It was stifling in the Bleecker Street subway station on the summer night, 17 years ago, that Brendan Costello accidentally stepped off the platform and fell into the well between the tracks. Seconds later, a train came rumbling over him. Costello, then 27, suffered damage to his first thoracic vertebrae leaving him paralyzed from his abdomen down.

For Costello, and the nearly 450,000 other working-age individuals with disabilities in New York City, getting any job – much less a personally rewarding one – can be exceptionally difficult. According to a report from the Center for Independent Living in New York, the employment rate of people with disabilities is 32 percent – substantially slower than the 73 percent employment rate of people without disabilities.


The Sound of Art

  • Busser Howell at the entrance to his studio.

  • He arranges his paints in a specific order so he knows where each color is.

  • Here, he’s working on an older piece that he’s resurfacing.

  • He flips the painting over to show how the canvases are put together.

  • One of his recent paintings hangs in the studio.

  • The placement of paint jars is important for Busser to stay organized.

  • The glass studio was an addition to his house. He fired two architects who didn’t understand his design for it.

  • In the loft, Busser stores hundreds of his old paintings.

  • In recent years, he has turned to doing collage and highly textured abstract work.

  • One of the mediums he works with is tar paper, which he glues onto his canvases.

  • Here, he’s peeling some tar paper off one of his pieces.

  • Busser Howell in his studio.

  • He sometimes uses wire guides on his paintings to help map out the proportions.

By Kathleen Caulderwood

“The thing about going to the museum experience is having the dialogue, being able to talk to other people who are sighted or low-vision and talking about the ideas behind what was going on with the piece of work.” — Busser Howell

Busser Howell lives in New York, in a post townhouse on Manhattan’s East Side. The walls are covered with his paintings — huge canvases with riots of colors, geometric designs and broad strokes. Like any other artist in New York, he regularly attends gallery openings, or museum exhibits, and even shows his own work.

But there’s one thing that makes him stand out, besides his talent. Since he was young, Busser has known that his sight wasn’t good. He had something called secondary glaucoma, a deterioration of the optic nerve, that eventually caused his blindness.


Silent Mob

By Gio Pinto

Deaf can do it
Throw your hands up the air
Deaf can do it
Throw your hands up the air
Deaf can do it
Got no fear
Deaf can do it
Except hear

Silent Mob is a deaf rap group from the Bronx, led by James Taylor aka Def Thug. The group raps in American Sign Language, but as with spoken language and traditional hip-hop and rap music, the style and lingo of deaf rappers varies.

Dolla Will, a friend of Silent Mob from Houston, signs slower and with Houston slang. Def Jef throws his signs fast, on par with the lyrical speed of the rapper Twista.

Members of the group formed Silent Mob in high school, when they attended the Lexington School for the Deaf. The groups’ songs often contain themes of what it means to be deaf, such as communicating via text message and “deaf can do it.”




The Art of the Lone Man

By Tanisia Morris

When Queens-based painter Ralph Mindicino lost his right leg to bone cancer at the age of 14, his life changed drastically. He felt alienated from friends and he struggled to navigate the city. Mindicino, 53, found solace in art, a passion that he developed as a child.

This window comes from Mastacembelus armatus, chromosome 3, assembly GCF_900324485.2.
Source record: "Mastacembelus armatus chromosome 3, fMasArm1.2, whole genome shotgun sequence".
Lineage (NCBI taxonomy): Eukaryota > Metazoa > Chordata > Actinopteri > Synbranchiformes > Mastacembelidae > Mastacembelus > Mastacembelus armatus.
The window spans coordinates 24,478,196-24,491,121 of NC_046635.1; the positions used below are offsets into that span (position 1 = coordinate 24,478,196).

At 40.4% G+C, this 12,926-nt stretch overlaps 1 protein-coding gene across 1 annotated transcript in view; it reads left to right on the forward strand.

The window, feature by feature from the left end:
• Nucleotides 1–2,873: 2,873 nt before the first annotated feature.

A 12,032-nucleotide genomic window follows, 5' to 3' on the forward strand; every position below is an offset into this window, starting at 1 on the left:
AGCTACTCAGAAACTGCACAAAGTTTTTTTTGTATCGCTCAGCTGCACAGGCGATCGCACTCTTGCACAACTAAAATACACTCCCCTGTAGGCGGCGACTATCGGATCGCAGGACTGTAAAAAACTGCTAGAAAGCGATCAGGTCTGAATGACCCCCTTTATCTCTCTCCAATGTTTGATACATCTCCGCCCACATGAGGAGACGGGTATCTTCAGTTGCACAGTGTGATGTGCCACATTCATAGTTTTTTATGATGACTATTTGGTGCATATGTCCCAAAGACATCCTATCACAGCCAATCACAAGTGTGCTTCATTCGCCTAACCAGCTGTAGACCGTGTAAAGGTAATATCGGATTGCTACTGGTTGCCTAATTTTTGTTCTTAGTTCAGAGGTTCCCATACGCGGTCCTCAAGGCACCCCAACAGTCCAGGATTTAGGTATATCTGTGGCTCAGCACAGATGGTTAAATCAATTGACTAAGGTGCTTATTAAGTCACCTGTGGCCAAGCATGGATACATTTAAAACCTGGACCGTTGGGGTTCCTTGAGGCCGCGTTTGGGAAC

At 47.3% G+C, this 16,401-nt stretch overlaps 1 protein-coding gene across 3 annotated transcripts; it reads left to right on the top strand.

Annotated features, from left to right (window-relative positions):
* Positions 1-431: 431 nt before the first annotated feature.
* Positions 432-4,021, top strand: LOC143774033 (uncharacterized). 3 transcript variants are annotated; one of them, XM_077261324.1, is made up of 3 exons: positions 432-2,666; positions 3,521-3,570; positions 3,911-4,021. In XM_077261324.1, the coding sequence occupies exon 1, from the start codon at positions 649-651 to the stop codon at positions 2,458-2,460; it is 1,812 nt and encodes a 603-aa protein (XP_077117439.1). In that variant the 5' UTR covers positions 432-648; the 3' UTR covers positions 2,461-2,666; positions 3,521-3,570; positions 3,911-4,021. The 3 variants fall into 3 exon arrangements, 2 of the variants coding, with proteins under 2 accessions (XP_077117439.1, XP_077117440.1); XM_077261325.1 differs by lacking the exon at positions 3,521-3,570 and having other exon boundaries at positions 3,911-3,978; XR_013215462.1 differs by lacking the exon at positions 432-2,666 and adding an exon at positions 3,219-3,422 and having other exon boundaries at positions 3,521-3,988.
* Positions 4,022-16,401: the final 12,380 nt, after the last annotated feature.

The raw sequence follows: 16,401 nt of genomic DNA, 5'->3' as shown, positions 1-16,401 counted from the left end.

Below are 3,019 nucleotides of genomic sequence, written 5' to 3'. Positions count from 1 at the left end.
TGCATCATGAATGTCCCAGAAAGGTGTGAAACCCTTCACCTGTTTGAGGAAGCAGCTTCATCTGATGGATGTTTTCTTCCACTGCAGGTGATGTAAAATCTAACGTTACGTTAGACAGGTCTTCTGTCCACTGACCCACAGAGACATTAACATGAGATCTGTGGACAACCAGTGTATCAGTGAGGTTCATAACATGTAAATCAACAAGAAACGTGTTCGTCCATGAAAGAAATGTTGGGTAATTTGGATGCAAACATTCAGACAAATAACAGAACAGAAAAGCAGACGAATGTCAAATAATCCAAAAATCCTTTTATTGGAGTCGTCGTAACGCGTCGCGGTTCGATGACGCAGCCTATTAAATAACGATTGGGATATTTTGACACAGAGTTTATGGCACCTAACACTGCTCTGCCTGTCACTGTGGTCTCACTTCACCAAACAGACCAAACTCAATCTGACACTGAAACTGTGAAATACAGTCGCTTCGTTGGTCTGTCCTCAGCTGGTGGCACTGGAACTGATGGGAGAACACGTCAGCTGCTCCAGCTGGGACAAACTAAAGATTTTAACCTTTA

A graduate of the State University of New York at Fredonia and at Stony Brook, Mindicino has worked in bronze and steel sculpture, pottery and oil painting. Over the last decade he has worked exclusively with acrylic plexiglass to create abstract and figurative works that are rich in color and explore the theme of the lone man. The series features an isolated character with color-drenched cityscapes.

In this interview, he talks about how his experience living with a disability has inspired his art. He describes the challenges of creating works on plexiglass and how the meticulous engraving process has helped to distract him from the day-to-day struggles as an amputee.


Blind On Stage

  • Pamela Sabaugh backstage before a performance of “According to Goldman,” by Bruce Graham.

  • Pamela Sabaugh in her dressing room before a performance at the Clurman Theatre.

By Tara Bracco

Pamela Sabaugh, an actress who has juvenile macular degeneration, began studying theater in Detroit and has been acting professionally in New York since 1997. Sabaugh is legally blind with only peripheral vision. Most recently, Sabaugh performed in the play “According to Goldman,” by Bruce Graham, produced by Theater Breaking Through Barriers.


Staging Untold Stories

  • Actor Gregg Mozgala and director Kristjan Thor rehearse the play “The Penalty.”

  • Actor Gregg Mozgala rehearses with director Kristjan Thor.

  • Actor Gregg Mozgala, founder of The Apothetae theater company.

By Tara Bracco

Gregg Mozgala, an actor with cerebral palsy, talks about theater’s ability to break down barriers and explains why he founded The Apothetae, a theater company dedicated to creating full-length plays about the experiences of people with disabilities. The company’s first production – “The Penalty,” by Clay McLeod Chapman, with music by Robert M. Johanson – begins June 14th at Dixon Place on the Lower East Side.

Musical Muse

By Tanisia Morris

New York-based singer-songwriter Lachi is legally blind and describes her condition as severely nearsighted. Originally from Raleigh, North Carolina, she says that her disability is the driving force behind her music, which is a mix of pop, indie rock and alternative.

Lachi released her debut, self-titled album in 2010. Since then, her music has been featured in a host of television shows, documentaries and radio programs, including Oprah Radio, CBS Radio and NME.

She has performed at venues and festivals such as Joe’s Pub, the Knitting Factory, CMJ, SXSW and New York University, where she received her Master’s degree in music technology. Her sophomore album, “Make Some Noise,” will be released later this year.


What's in a Word?